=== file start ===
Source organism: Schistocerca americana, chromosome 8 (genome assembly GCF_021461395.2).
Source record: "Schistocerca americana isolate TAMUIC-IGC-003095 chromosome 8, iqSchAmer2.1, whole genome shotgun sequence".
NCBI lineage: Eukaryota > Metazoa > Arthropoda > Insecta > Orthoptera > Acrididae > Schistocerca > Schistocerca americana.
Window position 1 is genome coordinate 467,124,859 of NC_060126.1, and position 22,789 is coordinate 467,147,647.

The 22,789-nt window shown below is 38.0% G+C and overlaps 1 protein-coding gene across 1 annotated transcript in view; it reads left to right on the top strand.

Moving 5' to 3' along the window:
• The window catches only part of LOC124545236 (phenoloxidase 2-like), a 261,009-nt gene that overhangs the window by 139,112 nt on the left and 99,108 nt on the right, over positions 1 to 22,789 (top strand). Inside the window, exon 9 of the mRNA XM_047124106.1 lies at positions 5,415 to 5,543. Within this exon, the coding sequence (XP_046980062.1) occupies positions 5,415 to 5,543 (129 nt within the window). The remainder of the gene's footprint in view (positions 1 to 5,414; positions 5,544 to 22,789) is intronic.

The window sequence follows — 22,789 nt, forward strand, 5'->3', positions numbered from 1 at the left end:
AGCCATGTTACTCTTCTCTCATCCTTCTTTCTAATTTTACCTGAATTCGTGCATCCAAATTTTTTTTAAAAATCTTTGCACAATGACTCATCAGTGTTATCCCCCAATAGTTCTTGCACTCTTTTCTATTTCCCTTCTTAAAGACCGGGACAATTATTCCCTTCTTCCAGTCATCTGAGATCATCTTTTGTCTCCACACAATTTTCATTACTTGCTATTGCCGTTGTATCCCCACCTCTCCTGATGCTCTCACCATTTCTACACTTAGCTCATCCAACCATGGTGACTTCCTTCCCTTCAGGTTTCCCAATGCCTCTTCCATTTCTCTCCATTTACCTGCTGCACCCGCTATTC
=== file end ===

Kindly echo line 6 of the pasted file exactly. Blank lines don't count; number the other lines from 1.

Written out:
Moving 5' to 3' along the window: